Although Prem Rawat has publicly distanced himself from the Perfect Master ideology, understanding that ideology and the contexts in which it was previously presented is essential to answering the questions about Prem Rawat's qualification as a 'teacher', why is he the sole source of 'learning' and what special understanding he possessed on his assumption of the mantle of Satguru ?
The Perfect Master ideology is by no means exclusively a Prem Rawat conception, it is common to many Indian belief systems and to New Age style beliefs in the west. It is essentially a syncretic, and by allusion at least, mystical concept. The powers of the Perfect Master are rarely specified and although the 'living master' may be ascribed many fantastical qualities the process of transmission of his 'teaching' always remains vague. In this respect the Prem Rawat story is typical of other Perfect Master ideologies.
To understand how the Perfect Master ideology provided Prem Rawat with his initial qualification as a teacher and how it continues to provide him with the authority to lead his followers it is useful to begin by asking 'What exactly happened to Rawat at age eight when his father died? For instance did some magical or divine power enter his body? A belief that this was literally true was widely held by both Indian and Western followers in the 1970s and Prem Rawat has said little to dispel this belief. A further compounding of the view of Prem Rawat's specialness is that the 'Knowledge' was considered to be intrinsically bound with Prem Rawat's person. Whatever actually happened to Prem Rawat following his father's death, from the perspective of his followers and especially in relation to the authority that Prem Rawat holds over them, it is enough to note that many believed, and indeed many still believe, that Prem Rawat was divinely 'embraced'.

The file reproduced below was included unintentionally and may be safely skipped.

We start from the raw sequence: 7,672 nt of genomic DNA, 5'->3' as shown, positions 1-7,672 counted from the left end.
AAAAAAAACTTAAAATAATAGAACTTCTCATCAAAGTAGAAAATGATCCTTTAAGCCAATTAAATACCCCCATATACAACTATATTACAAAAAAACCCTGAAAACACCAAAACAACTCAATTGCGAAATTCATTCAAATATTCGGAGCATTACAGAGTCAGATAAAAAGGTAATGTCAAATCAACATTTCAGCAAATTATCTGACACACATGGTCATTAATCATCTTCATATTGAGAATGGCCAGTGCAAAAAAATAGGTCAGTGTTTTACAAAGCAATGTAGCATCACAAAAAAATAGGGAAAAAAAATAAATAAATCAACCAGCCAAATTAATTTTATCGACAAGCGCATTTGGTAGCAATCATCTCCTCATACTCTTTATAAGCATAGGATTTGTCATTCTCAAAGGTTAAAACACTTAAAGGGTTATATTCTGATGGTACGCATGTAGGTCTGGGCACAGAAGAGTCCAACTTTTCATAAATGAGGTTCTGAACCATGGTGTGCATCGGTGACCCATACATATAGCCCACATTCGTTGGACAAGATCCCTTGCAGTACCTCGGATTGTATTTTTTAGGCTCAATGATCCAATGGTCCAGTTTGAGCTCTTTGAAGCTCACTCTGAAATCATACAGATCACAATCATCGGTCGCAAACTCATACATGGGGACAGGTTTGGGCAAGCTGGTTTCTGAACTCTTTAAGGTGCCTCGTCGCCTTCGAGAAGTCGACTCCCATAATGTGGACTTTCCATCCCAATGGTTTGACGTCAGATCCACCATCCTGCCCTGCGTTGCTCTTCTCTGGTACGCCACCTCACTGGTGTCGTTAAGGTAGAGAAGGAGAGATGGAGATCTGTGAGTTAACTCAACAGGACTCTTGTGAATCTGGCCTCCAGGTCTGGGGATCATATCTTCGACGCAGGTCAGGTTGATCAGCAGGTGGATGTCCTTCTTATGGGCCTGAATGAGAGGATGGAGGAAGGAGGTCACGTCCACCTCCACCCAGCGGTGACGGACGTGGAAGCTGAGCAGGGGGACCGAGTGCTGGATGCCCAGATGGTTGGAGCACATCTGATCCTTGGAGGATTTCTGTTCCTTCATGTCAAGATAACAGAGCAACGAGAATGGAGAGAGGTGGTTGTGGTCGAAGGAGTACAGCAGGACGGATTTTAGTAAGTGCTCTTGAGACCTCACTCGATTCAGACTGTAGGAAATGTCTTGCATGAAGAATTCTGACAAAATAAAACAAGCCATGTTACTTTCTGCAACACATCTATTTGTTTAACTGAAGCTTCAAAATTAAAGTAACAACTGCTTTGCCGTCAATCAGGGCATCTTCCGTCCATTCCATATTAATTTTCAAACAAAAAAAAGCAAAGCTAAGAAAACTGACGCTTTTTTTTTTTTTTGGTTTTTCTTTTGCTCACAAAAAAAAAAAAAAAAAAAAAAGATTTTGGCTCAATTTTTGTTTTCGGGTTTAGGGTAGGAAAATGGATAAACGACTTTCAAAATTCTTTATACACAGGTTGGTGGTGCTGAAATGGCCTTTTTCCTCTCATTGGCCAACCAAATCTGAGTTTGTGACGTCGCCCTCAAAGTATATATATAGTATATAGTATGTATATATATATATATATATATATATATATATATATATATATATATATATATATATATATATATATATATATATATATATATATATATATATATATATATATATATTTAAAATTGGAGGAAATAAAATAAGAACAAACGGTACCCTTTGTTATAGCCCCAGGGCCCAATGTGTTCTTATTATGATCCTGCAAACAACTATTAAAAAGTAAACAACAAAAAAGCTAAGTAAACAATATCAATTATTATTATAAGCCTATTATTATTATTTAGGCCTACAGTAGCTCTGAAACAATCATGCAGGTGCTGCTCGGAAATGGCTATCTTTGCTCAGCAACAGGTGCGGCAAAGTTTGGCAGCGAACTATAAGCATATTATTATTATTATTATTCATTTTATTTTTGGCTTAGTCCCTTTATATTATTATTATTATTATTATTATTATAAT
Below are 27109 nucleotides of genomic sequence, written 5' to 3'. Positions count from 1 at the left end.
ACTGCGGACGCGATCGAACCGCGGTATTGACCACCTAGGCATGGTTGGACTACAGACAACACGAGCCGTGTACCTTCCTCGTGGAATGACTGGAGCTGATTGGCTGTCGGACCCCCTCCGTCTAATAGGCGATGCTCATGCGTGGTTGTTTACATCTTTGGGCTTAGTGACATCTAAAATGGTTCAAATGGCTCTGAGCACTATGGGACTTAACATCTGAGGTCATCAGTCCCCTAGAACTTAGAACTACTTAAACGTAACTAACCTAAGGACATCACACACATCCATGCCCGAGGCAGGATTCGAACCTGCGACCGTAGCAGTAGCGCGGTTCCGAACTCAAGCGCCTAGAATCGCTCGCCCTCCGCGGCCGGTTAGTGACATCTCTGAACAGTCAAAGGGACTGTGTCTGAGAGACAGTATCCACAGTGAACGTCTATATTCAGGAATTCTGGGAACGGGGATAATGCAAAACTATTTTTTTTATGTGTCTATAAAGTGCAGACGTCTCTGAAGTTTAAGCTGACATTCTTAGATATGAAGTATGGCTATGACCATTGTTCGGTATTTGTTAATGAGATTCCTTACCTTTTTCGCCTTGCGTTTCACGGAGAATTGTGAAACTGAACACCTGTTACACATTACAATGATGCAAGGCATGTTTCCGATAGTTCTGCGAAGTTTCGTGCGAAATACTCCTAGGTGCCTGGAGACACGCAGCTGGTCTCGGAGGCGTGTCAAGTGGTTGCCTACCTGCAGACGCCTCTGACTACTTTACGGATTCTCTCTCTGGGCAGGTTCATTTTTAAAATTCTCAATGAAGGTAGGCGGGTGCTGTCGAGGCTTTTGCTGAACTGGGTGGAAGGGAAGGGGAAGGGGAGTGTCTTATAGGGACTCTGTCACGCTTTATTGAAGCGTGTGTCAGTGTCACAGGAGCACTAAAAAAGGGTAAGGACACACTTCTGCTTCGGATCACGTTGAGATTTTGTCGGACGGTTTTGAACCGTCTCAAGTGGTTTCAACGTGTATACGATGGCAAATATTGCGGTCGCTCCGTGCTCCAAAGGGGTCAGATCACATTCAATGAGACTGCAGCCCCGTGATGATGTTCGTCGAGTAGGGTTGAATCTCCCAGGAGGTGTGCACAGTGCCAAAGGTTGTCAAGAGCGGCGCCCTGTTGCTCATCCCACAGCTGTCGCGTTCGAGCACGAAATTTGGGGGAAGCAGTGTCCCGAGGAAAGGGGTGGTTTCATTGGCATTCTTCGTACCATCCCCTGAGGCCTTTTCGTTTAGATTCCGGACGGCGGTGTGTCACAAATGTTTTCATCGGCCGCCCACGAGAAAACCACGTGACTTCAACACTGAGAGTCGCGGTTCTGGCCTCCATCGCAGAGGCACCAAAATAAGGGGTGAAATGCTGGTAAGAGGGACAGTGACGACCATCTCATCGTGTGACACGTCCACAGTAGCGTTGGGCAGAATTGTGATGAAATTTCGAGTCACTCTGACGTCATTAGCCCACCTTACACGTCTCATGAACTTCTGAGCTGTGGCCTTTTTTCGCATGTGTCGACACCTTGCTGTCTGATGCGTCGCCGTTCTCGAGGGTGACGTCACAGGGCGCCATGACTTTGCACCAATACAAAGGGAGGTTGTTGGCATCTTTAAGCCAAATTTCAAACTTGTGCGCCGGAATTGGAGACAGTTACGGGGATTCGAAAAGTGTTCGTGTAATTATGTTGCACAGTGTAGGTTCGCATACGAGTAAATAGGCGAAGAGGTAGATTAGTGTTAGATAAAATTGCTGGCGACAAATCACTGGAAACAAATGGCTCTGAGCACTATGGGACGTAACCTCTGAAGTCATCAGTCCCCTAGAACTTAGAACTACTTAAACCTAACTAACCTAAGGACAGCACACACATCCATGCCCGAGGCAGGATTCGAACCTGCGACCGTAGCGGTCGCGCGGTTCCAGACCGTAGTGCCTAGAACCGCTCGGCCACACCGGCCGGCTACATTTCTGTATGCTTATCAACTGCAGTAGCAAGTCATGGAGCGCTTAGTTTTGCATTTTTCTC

Krishna and Hinduism: an abiding reference
With the inception in 2002 of The Prem Rawat Foundation website as the primary presentation of Prem Rawat's public image, the grounds seem to have been set for a total break with past imagery and Prem Rawat's transformation from Guru to 'inspirational speaker' made complete. However Prem Rawat the inspirational teacher continues to make reference in his speeches to a supposed past Perfect Master, the Hindu demigod Krishna.
The story of Krishna appears in an ancient scripture called the Bhagavad Gita which is held by many to be the most sacred of Hindu religious writings. Within this scripture, Krishna reveals himself as the almighty creator of the universe, thus Krishna is characterised as an Avatar, a representation of God in human form. In the light of Prem Rawat's contention that he is not concerned with religion, the choice of Krishna and Hindu scripture as points of reference seems somewhat surprising, particularly given that the story of Krishna reintroduces the Perfect Master ideology. Even more contentious is the fact that in his earlier expressly religious phase as Guru Maharaj Ji, Prem Rawat frequently dressed in a stylised Krishna costume while celebrating Hindu festivals with his followers.
Prem Rawat's consistent return to Hindu imagery begs a number of questions: Is Prem Rawat suggesting that Krishna really existed? Is he, as he sometime seems to be, comparing himself with Krishna? Is this a surreptitious attempt to introduce a religious theme where to be explicit has been deemed not 'business savvy' ? It is difficult not to conclude that Prem Rawat is making an unequivocal link between himself as a revealer of 'Knowledge', and Krishna who reveals himself to be 'God'. Prem Rawat's desire to make this link should not be a surprise, it was explicit in the earlier and more successful days of his 'mission' and to reassert his 'lineage' would certainly serve to maintain his position as absolute and unquestioned spiritual leader of his remaining followers and the effective head of the organisations that support him.